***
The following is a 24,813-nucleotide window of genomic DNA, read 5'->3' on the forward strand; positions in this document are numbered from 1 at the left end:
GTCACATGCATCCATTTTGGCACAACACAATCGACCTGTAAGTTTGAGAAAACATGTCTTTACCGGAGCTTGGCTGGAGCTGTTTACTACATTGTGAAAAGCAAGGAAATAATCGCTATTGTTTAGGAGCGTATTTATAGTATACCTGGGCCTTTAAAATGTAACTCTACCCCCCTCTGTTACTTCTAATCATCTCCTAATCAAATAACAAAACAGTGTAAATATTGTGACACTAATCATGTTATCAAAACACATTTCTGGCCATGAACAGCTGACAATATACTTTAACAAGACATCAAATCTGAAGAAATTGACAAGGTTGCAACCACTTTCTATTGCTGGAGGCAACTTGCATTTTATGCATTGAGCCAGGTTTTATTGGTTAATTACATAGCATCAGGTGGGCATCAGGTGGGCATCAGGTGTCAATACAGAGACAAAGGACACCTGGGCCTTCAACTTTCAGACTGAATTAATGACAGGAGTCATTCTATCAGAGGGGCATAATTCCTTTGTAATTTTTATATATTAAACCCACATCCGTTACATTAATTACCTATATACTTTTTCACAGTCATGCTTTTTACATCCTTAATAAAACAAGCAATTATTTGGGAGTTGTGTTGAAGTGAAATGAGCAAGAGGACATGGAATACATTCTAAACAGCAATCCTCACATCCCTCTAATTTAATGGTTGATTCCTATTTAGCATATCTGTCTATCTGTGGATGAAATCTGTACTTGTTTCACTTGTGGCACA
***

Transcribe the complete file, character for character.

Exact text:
The following is a 24,813-nucleotide window of genomic DNA, read 5'->3' on the forward strand; positions in this document are numbered from 1 at the left end:
GTCACATGCATCCATTTTGGCACAACACAATCGACCTGTAAGTTTGAGAAAACATGTCTTTACCGGAGCTTGGCTGGAGCTGTTTACTACATTGTGAAAAGCAAGGAAATAATCGCTATTGTTTAGGAGCGTATTTATAGTATACCTGGGCCTTTAAAATGTAACTCTACCCCCCTCTGTTACTTCTAATCATCTCCTAATCAAATAACAAAACAGTGTAAATATTGTGACACTAATCATGTTATCAAAACACATTTCTGGCCATGAACAGCTGACAATATACTTTAACAAGACATCAAATCTGAAGAAATTGACAAGGTTGCAACCACTTTCTATTGCTGGAGGCAACTTGCATTTTATGCATTGAGCCAGGTTTTATTGGTTAATTACATAGCATCAGGTGGGCATCAGGTGGGCATCAGGTGTCAATACAGAGACAAAGGACACCTGGGCCTTCAACTTTCAGACTGAATTAATGACAGGAGTCATTCTATCAGAGGGGCATAATTCCTTTGTAATTTTTATATATTAAACCCACATCCGTTACATTAATTACCTATATACTTTTTCACAGTCATGCTTTTTACATCCTTAATAAAACAAGCAATTATTTGGGAGTTGTGTTGAAGTGAAATGAGCAAGAGGACATGGAATACATTCTAAACAGCAATCCTCACATCCCTCTAATTTAATGGTTGATTCCTATTTAGCATATCTGTCTATCTGTGGATGAAATCTGTACTTGTTTCACTTGTGGCACA